# Single Transistor LED Flasher Circuit Using Negative Resistance | Summary and Q&A

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June 8, 2020
by
The Organic Chemistry Tutor
Single Transistor LED Flasher Circuit Using Negative Resistance

## TL;DR

The video explains how to create a simple LED flasher circuit using a single NPN transistor, a resistor, a capacitor, and a battery.

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### Q: What components are needed for the LED flasher circuit?

The circuit requires a battery, a resistor, a capacitor, an NPN transistor, and an LED. The values of the resistor and capacitor can be adjusted for the desired flash rate.

### Q: How does the circuit use negative resistance?

In this circuit, the NPN transistor is connected in reverse, causing it to operate in the negative resistance region. As the voltage increases, the current decreases, and vice versa.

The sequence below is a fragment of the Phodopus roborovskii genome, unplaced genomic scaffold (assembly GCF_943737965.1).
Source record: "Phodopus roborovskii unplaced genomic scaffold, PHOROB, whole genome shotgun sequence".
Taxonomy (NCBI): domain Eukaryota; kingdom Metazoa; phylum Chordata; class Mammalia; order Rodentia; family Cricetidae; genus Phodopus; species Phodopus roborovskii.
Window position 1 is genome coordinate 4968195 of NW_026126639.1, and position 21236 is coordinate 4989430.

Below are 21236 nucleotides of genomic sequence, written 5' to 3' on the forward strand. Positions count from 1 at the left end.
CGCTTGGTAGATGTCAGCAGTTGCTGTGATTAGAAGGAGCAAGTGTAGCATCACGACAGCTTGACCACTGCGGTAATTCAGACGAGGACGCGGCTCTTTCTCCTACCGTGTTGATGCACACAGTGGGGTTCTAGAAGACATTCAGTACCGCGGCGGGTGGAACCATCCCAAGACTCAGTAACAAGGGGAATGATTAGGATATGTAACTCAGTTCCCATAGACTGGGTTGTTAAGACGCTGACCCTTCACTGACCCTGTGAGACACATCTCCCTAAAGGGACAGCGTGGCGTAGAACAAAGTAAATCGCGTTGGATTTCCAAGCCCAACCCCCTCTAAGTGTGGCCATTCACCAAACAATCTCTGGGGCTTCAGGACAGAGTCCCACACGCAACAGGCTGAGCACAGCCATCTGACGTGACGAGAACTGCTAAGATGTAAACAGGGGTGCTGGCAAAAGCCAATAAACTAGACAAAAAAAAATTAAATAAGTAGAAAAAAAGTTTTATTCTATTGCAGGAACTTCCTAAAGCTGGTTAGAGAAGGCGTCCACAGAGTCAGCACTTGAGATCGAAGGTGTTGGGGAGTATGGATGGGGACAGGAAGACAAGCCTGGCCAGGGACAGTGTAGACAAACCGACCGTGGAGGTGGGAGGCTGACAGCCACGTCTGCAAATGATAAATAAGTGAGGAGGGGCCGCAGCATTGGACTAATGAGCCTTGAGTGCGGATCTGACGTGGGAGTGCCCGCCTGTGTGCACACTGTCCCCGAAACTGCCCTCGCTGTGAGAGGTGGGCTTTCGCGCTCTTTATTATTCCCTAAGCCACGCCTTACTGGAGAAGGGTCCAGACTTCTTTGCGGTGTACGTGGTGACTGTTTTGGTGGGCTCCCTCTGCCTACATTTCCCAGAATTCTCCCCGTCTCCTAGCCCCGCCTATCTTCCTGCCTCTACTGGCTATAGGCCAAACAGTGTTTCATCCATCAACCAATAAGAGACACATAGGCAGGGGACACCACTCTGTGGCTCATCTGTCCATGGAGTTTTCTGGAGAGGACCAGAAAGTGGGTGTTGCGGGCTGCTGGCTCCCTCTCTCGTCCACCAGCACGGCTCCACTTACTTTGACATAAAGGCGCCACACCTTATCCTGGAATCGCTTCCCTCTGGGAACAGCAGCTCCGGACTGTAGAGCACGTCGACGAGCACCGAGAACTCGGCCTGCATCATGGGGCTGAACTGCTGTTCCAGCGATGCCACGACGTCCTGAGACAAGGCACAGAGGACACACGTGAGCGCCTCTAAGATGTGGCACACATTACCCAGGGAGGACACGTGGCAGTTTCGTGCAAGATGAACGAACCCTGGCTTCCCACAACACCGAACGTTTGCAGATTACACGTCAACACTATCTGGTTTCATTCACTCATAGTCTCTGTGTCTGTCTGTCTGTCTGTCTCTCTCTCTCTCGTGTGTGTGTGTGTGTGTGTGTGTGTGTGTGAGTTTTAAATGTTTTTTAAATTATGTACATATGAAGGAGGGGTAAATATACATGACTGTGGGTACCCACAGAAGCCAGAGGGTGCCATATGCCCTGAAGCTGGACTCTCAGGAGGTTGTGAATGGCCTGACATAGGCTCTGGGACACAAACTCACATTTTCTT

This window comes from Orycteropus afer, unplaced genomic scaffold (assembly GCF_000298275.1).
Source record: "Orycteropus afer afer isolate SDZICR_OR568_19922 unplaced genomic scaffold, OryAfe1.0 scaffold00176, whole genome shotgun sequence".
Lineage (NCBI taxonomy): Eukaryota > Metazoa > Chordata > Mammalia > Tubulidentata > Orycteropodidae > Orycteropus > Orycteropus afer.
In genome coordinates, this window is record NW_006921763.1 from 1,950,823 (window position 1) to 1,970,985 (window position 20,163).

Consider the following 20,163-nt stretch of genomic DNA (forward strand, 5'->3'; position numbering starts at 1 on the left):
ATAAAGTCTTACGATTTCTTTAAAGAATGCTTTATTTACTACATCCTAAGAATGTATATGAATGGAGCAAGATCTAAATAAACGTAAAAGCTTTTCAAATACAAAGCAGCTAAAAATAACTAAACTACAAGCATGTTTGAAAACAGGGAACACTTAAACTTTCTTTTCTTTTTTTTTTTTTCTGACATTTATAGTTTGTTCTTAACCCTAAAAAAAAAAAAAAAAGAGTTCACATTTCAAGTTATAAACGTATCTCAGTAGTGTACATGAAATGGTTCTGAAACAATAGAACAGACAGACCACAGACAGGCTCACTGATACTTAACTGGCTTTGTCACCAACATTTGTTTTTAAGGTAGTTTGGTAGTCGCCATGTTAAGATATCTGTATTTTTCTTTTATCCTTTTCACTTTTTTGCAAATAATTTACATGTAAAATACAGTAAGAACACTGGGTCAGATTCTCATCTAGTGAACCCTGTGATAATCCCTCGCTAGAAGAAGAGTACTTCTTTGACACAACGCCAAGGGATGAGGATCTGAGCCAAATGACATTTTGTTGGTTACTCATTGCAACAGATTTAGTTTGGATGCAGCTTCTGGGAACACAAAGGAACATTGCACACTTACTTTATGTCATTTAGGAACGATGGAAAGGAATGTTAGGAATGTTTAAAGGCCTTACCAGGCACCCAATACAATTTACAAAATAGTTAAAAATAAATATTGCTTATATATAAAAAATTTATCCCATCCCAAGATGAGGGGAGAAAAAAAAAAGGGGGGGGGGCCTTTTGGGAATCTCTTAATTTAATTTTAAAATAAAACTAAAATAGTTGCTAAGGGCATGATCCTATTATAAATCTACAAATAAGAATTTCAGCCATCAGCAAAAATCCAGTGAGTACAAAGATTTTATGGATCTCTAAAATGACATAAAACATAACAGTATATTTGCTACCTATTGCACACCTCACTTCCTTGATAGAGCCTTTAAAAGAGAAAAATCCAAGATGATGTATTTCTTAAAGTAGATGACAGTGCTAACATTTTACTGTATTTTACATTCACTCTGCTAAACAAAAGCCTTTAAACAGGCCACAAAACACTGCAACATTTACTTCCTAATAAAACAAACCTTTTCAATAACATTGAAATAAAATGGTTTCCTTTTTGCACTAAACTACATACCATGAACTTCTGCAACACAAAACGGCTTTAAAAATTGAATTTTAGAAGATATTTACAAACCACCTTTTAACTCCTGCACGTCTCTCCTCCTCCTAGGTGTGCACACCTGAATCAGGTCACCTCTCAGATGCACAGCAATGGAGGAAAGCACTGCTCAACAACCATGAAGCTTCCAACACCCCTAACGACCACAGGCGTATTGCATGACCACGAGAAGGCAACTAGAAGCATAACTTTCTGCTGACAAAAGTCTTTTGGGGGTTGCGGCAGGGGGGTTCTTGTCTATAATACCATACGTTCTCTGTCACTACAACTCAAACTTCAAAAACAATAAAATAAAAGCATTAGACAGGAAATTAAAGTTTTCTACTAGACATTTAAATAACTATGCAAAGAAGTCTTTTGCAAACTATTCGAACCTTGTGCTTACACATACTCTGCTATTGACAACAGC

### Q: Why is the breakdown voltage of the transistor important?

The breakdown voltage determines the voltage at which the transistor will start conducting, allowing the LED to light up. It is approximately 7.3 volts in this circuit.

### Q: Can the flash rate of the LED be adjusted?

Yes, the flash rate can be adjusted by changing the values of the resistor and capacitor. Decreasing the values will increase the flash rate, while increasing them will decrease the flash rate.

## Summary & Key Takeaways

• The circuit consists of a battery connected to a resistor, which is connected to a capacitor, and an NPN transistor. The LED is connected to the collector of the transistor.

• The circuit operates using negative resistance, where there is an inverse relationship between voltage and current.

• The breakdown voltage of the transistor determines at what voltage the LED will start conducting. The flash rate of the LED can be adjusted by changing the resistor or capacitor values.